The graft site was monitored daily, and healing progressed without complications. Sutures were removed 2 wk after surgery, and the pheasant was discharged from the hospital.

Case 2

A 0.26-kg, adult rock dove (Columba livia) of unknown gender was presented for treatment after being found along the roadside. The bird was in thin body condition and was missing several primary feathers. The calvarium was exposed through a 2.0 x 1.5 cm soft tissue defect on the dorsum of the head. The dove was initially treated with dexamethasone sodium phosphate (4 mg/kg, i.m.) and lactated Ringer's solution (50 ml/kg, s.c.). The wound was irrigated with 0.05% chlorhexidine acetate solution, after which polymyxin B sulfate/bacitracin zinc/neomycin ointment was applied. A semi-occlusive bandage was placed over the wound. Trimethoprim-sulfamethoxazole (100 mg/kg p.o. b.i.d.) was administered for ten days.

The wound was irrigated, treated with antibiotic ointment, and bandaged daily, but the bird frequently dislodged the bandage. Surgical debridement and closure of the wound was elected because, after 10 days, no granulation tissue was evident and the exposed calvarium appeared devitalized.

The bird was premedicated with midazolam (2 mg/kg, i.m.) and glycopyrolate (0.01 mg/kg, i.m.), induced by mask, intubated, and maintained under anesthesia on 2.5% isoflurane in oxygen. The dove was placed in sternal recumbency, and the dorsal aspect of its head and neck were prepared for aseptic surgery and draped as in case 1. Rongeurs were used to remove desiccated bone from the surface of the calvarium until a small amount of hemorrhage was evident. Skin edges surrounding the defect were debrided and undermined. The rostral skin edges were apposed by using 4-0 polyglyconate in a simple interrupted pattern. A dorsal cervical single pedicle advancement flap was developed as described in the pheasant (case 1). In this bird less subcutaneous tissue was elevated with the skin, and the lateral aspects of the flap converged slightly, rather than diverged, toward the base. The graft was advanced rostrally to cover the defect and was sutured in place with 4-0 polyglyconate in a simple interrupted pattern. After surgery, the bird was given lactated Ringer's solution (20 ml/kg divided between i.v. and s.c. routes). The midazolam was reversed with flumazenil (0.04 mg/kg), and the bird was given butorphanol (0.1 mg/kg, i.m.) for postoperative analgesia.

Within 8 days after surgery, the portion of the flap covering the defect appeared devitalized. The bird was anesthetized and prepared for aseptic surgery, and the necrotic skin covering the defect was debrided. The wound was irrigated with sterile physiologic saline solution, and a new single pedicle flap was developed from the cervical skin caudal to the original defect. To ensure that the base of the flap was broader than its leading edge, divergent lateral incisions were created. Despite the fact that this was the second pedicle graft developed from the dorsal cervical skin, the flap was easily mobilized to cover the defect, with very little tension on the graft. The skin flap was sutured in place using 4-0 polyglyconate in a simple interrupted pattern. This repair healed without incident, and sutures were removed 2 wk after surgery. The bird was released 4 days later.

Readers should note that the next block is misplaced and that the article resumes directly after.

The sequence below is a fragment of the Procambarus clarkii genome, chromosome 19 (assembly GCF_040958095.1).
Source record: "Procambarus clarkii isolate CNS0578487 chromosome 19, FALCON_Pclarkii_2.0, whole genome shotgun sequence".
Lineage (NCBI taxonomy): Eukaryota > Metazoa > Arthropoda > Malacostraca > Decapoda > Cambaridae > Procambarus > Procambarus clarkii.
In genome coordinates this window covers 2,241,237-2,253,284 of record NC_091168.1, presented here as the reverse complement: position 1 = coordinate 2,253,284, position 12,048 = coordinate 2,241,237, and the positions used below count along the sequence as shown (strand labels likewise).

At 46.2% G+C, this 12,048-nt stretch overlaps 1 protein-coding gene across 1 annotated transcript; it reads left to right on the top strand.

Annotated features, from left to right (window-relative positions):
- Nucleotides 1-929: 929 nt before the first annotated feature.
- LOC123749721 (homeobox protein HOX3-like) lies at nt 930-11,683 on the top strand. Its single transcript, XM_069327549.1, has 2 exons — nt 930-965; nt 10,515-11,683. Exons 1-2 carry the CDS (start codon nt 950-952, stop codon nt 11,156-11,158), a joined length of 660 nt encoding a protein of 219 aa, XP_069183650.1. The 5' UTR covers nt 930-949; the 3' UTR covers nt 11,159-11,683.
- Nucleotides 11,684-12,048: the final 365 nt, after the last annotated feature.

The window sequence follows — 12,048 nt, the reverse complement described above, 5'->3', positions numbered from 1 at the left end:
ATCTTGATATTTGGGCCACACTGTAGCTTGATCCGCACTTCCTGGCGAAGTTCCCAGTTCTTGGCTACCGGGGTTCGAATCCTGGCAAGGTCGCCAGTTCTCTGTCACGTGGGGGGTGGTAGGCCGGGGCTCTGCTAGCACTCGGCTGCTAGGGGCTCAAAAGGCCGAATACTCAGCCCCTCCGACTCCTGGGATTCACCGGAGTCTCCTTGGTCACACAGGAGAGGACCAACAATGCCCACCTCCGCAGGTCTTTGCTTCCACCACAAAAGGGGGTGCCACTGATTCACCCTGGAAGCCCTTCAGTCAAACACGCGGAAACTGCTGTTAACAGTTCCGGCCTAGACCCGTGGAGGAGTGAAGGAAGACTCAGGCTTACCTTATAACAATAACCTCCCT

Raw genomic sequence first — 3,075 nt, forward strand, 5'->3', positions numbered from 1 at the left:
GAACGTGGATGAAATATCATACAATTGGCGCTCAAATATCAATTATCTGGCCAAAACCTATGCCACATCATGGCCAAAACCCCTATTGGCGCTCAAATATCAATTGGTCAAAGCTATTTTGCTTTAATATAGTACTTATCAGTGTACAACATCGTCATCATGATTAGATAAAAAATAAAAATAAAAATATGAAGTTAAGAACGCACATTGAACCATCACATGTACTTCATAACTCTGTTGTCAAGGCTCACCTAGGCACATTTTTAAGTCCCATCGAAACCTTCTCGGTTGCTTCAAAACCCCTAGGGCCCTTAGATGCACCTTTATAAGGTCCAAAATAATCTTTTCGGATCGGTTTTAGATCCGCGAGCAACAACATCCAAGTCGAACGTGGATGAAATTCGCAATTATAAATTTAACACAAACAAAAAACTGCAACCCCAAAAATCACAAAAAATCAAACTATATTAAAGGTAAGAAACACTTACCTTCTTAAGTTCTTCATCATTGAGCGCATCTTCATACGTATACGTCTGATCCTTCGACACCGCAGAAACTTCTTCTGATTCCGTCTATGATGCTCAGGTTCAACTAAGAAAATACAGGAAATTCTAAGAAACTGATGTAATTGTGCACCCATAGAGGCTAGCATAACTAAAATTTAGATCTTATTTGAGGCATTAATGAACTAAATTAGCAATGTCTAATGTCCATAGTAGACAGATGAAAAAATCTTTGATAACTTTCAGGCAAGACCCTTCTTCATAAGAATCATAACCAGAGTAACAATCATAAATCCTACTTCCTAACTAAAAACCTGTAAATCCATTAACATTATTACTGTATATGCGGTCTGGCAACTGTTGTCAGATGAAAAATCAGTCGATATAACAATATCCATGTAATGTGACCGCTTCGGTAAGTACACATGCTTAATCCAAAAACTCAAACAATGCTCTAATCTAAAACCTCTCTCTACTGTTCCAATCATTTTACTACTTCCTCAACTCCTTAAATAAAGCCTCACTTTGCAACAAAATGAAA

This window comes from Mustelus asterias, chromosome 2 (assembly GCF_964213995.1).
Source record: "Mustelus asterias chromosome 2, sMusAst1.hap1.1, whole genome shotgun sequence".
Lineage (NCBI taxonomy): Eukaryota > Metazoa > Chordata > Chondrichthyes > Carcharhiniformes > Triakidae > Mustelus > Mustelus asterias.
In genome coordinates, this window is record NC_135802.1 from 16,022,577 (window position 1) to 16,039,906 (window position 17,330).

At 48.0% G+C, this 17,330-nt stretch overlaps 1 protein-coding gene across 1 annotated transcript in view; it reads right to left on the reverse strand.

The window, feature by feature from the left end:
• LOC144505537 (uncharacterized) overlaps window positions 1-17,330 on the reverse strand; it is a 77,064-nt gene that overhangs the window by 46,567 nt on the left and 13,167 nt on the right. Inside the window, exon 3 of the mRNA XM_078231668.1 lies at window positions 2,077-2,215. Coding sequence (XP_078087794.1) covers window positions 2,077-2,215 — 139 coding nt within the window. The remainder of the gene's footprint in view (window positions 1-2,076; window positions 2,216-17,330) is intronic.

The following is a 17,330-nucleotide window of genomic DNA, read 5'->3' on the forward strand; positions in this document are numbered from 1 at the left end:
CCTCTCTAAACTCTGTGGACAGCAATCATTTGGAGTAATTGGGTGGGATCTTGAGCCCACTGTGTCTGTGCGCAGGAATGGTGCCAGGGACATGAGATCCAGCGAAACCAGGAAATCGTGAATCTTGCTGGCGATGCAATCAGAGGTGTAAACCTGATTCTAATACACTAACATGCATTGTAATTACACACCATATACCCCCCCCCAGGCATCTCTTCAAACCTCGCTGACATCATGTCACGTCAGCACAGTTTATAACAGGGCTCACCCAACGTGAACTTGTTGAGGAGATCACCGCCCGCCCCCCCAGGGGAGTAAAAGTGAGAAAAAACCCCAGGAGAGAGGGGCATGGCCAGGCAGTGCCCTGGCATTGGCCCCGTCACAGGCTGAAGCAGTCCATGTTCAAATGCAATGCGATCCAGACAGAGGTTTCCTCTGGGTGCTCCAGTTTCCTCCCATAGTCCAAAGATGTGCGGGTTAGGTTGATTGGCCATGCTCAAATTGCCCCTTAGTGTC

Lacerations and abrasions of the skin on the head can usually heal without surgical intervention.9 In both these birds, healing by second intention was delayed because of the presence of devitalized bone. Removal of the necrotic bone may have allowed healing by second intention.

We chose to use a single pedicle advancement flap in these birds for several reasons. Closure by either contraction or direct apposition might have created sufficient traction on the upper eyelids to affect their function and result in exposure keratitis because of the size and location of the wounds.1,12 The relatively loose, mobile skin in the dorsal cervical area6 adjacent to the wounds made it feasible to develop local flaps and to avoid the additional operative time and donor site morbidity that would have accompanied harvesting free grafts. To preserve normal feather orientation on the dorsum of the head, the flaps were advanced rather than rotated into place.12 A similar technique, using twin Z-plasties to create an advancement flap has been used with success in raptors to cover skin defects involving the head.12 A bipedicle flap, which makes use of a releasing incision to allow closure of an adjacent defect, might have been used in these birds; however, this type of flap can have limited mobility and primary closure of the donor defect can be difficult.19 Single pedicle advancement was simple to perform and resulted in rapid healing in these birds.